Brilliant Glass

19 October 2006 until 4 March 2007

Brilliant glassBrilliant glass

Glassmakers from antiquity were exceptionally driven to create the most beautiful shapes and colours. The Brilliant Glass exhibition will leave you amazed at their craftsmanship. The glass goblets, dishes and bowls were made in ancient Egypt, Greece and the Roman Empire. The museum has chosen more than 450 objects from its collection that are particularly eye-catching for their magnificent colour, shape and detailing.

Colours

An Egyptian cosmetics bottle from 1400 B.C. is the oldest object on display. The different colours used make it remarkable. 'Brilliant Glass' has more of these types of works of art for you to admire. That is why there is also an explanation of which production techniques the glassmakers of antiquity used. Some of these techniques still have contemporary glassmakers scratching their heads in puzzlement.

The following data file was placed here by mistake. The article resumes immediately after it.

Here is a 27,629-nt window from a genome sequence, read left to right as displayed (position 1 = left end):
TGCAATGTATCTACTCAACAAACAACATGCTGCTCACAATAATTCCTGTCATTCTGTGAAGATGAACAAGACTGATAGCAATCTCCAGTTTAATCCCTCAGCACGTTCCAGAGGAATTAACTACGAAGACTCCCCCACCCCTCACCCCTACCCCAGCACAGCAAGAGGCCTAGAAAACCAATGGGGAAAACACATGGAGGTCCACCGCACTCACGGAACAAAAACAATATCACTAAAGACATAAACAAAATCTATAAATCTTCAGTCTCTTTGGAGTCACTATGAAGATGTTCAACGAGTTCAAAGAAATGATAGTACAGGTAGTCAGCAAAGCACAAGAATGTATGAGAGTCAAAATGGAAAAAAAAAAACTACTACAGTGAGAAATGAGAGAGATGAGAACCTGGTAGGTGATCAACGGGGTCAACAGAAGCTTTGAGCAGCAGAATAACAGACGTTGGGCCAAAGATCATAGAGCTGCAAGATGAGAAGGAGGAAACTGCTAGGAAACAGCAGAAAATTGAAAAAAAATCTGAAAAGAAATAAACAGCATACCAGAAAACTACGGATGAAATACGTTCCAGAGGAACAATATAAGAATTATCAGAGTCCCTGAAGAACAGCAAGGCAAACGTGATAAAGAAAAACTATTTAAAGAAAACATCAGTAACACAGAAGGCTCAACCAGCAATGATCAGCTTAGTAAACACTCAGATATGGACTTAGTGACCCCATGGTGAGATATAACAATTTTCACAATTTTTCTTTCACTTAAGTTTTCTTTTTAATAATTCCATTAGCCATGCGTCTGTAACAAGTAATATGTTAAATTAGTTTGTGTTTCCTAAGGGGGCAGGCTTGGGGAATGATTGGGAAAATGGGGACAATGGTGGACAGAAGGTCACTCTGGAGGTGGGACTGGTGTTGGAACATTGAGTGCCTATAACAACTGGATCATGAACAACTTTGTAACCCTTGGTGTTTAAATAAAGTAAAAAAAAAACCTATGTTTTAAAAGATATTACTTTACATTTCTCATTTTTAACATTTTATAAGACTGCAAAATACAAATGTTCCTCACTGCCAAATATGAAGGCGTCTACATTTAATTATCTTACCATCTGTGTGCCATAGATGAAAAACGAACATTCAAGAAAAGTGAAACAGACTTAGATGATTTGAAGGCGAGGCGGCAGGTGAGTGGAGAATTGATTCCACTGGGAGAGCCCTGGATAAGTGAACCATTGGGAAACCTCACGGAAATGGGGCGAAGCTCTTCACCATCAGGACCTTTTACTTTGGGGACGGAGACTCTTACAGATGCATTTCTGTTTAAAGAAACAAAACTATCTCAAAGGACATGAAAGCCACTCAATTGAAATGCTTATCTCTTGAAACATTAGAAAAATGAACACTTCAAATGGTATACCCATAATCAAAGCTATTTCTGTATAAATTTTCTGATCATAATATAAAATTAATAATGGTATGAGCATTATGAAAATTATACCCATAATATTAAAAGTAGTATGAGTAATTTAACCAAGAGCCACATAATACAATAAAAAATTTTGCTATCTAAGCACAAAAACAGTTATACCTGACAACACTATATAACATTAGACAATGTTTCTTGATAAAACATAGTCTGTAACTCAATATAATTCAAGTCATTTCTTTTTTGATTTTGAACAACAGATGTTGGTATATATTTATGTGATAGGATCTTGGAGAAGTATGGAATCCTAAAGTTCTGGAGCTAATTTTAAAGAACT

Every-day glass

The majority of the glass shown in the exhibition was made in the Roman era (the first centuries A.D.), but there is also older glasswork from Egypt, Syria, Palestine and Greece. The posh glasswork the Romans ate and drank from during festive banquets is particularly eye-catching. Equally lovely is the simpler glasswork for every-day use. The bottles, jars, perfume bottles and dice often were multi-coloured. Combined techniques were used to produce them. Jewellery and amulets were also made of glass, sometimes featuring intricate decorations.

'Brilliant Glass' has been made possible in part by RoMeO, the friends association of the museum, celebrating its 10th anniversary this year.

A full-colour reference work on glass and glass production techniques from antiquity is available in the museum shop.